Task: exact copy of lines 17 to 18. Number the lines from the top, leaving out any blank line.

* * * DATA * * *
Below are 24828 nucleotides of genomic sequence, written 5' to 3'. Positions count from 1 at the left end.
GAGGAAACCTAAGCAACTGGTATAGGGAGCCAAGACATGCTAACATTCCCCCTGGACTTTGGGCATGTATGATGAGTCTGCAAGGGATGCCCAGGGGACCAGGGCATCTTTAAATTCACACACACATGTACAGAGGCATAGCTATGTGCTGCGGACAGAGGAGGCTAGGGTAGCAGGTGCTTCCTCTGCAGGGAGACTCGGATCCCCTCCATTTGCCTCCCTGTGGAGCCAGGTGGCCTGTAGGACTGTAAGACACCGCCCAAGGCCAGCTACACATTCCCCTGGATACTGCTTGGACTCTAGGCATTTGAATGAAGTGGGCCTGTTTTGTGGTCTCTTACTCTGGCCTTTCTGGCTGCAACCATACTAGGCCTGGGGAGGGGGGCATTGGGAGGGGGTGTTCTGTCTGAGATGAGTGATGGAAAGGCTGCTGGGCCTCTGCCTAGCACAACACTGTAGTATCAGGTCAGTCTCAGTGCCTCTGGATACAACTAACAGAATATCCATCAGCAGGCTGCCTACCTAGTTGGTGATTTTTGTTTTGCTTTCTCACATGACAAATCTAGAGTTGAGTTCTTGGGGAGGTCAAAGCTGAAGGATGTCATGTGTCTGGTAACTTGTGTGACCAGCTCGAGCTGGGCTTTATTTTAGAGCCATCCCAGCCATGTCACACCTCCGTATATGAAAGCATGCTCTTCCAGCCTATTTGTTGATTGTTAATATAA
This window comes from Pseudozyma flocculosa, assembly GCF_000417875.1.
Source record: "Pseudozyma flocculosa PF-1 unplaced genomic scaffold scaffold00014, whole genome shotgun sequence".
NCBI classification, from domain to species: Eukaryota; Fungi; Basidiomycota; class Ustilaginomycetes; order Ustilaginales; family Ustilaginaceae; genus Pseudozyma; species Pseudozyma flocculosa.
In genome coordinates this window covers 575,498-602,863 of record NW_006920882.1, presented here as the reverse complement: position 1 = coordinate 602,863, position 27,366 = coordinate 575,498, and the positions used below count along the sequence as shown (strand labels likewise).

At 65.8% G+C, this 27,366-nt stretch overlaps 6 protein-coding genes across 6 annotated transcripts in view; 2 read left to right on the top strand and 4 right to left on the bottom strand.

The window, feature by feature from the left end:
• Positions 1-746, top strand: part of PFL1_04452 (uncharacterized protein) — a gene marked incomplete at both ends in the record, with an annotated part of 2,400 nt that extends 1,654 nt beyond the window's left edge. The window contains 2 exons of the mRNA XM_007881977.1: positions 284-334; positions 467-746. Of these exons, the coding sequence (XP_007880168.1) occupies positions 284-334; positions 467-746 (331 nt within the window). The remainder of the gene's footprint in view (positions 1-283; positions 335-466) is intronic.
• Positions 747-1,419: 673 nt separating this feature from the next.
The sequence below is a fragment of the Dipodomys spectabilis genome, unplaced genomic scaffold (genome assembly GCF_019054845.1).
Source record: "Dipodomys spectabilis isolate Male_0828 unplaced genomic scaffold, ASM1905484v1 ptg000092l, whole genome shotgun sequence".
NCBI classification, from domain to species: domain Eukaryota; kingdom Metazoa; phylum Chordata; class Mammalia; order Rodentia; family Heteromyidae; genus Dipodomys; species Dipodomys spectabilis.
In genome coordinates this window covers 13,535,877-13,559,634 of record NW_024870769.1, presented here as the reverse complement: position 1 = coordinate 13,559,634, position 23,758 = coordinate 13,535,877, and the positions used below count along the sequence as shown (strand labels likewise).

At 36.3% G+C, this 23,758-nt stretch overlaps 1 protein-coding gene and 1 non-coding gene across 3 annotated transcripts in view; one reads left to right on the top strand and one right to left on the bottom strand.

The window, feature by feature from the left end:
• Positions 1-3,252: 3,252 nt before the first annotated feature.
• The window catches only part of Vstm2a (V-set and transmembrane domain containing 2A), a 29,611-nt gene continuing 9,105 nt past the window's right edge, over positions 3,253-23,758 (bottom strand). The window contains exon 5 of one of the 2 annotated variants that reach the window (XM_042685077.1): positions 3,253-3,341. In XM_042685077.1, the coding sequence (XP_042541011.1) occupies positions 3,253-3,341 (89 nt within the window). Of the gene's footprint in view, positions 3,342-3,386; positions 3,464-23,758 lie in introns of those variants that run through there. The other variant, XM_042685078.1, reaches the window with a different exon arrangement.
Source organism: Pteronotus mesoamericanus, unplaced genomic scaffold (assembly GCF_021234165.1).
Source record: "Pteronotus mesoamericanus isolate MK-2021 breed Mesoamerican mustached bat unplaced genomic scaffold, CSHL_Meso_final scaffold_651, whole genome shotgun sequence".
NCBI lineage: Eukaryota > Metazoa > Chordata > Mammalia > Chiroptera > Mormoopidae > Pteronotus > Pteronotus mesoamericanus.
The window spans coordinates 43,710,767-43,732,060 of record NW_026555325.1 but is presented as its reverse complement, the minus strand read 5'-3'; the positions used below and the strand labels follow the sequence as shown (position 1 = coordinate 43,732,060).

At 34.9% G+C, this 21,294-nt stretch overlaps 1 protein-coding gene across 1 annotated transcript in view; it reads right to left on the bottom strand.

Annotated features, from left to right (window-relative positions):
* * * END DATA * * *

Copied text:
• Positions 1-3,252: 3,252 nt before the first annotated feature.
• The window catches only part of Vstm2a (V-set and transmembrane domain containing 2A), a 29,611-nt gene continuing 9,105 nt past the window's right edge, over positions 3,253-23,758 (bottom strand). The window contains exon 5 of one of the 2 annotated variants that reach the window (XM_042685077.1): positions 3,253-3,341. In XM_042685077.1, the coding sequence (XP_042541011.1) occupies positions 3,253-3,341 (89 nt within the window). Of the gene's footprint in view, positions 3,342-3,386; positions 3,464-23,758 lie in introns of those variants that run through there. The other variant, XM_042685078.1, reaches the window with a different exon arrangement.